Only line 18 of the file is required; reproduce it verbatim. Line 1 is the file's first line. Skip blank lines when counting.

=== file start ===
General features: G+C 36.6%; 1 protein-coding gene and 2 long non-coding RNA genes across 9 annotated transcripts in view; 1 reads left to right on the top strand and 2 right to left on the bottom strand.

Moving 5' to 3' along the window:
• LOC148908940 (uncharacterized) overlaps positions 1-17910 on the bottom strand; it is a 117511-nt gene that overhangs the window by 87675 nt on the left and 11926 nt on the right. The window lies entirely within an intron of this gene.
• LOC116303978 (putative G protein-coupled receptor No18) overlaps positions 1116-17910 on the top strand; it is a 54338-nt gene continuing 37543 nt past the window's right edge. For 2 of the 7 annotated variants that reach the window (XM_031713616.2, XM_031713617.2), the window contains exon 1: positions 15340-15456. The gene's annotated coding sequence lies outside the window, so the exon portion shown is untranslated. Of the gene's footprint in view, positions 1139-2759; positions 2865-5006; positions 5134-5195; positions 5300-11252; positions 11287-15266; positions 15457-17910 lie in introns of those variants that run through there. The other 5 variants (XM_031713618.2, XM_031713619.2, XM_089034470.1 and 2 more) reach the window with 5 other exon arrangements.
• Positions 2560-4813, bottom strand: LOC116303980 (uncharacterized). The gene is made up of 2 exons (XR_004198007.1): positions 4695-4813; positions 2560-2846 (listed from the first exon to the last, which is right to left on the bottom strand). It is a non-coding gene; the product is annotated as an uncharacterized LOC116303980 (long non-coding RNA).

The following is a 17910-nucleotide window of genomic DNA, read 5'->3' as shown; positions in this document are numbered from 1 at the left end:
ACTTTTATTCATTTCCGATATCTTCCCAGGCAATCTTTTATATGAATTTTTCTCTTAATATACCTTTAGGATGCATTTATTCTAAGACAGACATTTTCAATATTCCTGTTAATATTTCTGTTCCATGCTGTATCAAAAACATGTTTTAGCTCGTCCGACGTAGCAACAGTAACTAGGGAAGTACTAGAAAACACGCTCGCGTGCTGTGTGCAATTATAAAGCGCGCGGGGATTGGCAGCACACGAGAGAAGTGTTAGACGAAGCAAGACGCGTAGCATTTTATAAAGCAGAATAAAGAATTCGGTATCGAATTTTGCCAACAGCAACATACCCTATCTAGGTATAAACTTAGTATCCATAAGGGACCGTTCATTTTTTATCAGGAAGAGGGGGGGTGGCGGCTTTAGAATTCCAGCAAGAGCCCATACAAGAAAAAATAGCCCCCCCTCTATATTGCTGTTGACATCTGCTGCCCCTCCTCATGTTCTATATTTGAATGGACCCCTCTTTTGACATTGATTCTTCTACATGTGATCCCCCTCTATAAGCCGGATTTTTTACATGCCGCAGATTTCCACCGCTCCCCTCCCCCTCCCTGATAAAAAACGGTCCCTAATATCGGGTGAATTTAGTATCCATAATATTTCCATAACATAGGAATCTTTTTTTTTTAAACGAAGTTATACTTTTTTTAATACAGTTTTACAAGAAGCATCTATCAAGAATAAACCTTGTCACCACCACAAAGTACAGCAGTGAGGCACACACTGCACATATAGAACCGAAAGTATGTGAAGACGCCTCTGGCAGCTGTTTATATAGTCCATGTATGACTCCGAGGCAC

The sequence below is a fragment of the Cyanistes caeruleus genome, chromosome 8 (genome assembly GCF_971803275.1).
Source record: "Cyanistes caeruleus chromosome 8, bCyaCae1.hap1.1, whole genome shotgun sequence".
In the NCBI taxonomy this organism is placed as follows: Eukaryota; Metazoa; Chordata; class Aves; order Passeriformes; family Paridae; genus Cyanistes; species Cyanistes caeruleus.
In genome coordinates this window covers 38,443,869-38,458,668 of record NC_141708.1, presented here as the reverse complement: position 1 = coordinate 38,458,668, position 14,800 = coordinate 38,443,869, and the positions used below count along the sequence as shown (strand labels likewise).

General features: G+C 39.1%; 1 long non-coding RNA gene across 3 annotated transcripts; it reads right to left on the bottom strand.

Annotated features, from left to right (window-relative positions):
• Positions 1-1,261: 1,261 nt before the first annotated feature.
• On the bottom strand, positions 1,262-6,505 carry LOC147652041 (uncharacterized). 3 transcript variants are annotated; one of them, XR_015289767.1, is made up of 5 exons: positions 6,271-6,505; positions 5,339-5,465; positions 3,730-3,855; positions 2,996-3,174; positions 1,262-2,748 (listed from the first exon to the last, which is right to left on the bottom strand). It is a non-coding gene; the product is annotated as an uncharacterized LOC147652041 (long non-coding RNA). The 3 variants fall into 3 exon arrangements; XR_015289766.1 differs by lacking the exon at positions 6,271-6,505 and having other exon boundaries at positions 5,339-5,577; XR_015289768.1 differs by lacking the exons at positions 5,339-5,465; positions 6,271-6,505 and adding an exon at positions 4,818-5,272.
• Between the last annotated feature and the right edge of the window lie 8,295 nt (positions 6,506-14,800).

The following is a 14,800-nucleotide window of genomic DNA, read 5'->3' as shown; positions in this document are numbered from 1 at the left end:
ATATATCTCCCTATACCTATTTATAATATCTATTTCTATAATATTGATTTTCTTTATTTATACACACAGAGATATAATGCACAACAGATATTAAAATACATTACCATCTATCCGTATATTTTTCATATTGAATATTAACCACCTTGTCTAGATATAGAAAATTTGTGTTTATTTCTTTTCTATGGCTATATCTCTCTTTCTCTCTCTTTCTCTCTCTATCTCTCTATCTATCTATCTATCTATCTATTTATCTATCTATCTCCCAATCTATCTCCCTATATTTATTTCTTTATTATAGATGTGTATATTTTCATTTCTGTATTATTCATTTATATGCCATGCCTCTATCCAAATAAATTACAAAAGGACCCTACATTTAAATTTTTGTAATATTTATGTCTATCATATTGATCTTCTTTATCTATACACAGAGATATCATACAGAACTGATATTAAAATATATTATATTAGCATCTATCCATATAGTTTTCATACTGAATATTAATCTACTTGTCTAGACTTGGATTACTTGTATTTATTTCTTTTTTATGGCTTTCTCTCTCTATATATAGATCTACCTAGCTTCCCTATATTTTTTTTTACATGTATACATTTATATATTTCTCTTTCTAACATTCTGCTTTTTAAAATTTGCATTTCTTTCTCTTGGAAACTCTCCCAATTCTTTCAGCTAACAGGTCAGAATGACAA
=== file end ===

ATATATCTCCCTATACCTATTTATAATATCTATTTCTATAATATTGATTTTCTTTATTTATACACACAGAGATATAATGCACAACAGATATTAAAATACATTACCATCTATCCGTATATTTTTCATATTGAATATTAACCACCTTGTCTAGATATAGAAAATTTGTGTTTATTTCTTTTCTATGGCTATATCTCTCTTTCTCTCTCTTTCTCTCTCTATCTCTCTATCTATCTATCTATCTATCTATTTATCTATCTATCTCCCAATCTATCTCCCTATATTTATTTCTTTATTATAGATGTGTATATTTTCATTTCTGTATTATTCATTTATATGCCATGCCTCTATCCAAATAAATTACAAAAGGACCCTACATTTAAATTTTTGTAATATTTATGTCTATCATATTGATCTTCTTTATCTATACACAGAGATATCATACAGAACTGATATTAAAATATATTATATTAGCATCTATCCATATAGTTTTCATACTGAATATTAATCTACTTGTCTAGACTTGGATTACTTGTATTTATTTCTTTTTTATGGCTTTCTCTCTCTATATATAGATCTACCTAGCTTCCCTATATTTTTTTTTACATGTATACATTTATATATTTCTCTTTCTAACATTCTGCTTTTTAAAATTTGCATTTCTTTCTCTTGGAAACTCTCCCAATTCTTTCAGCTAACAGGTCAGAATGACAA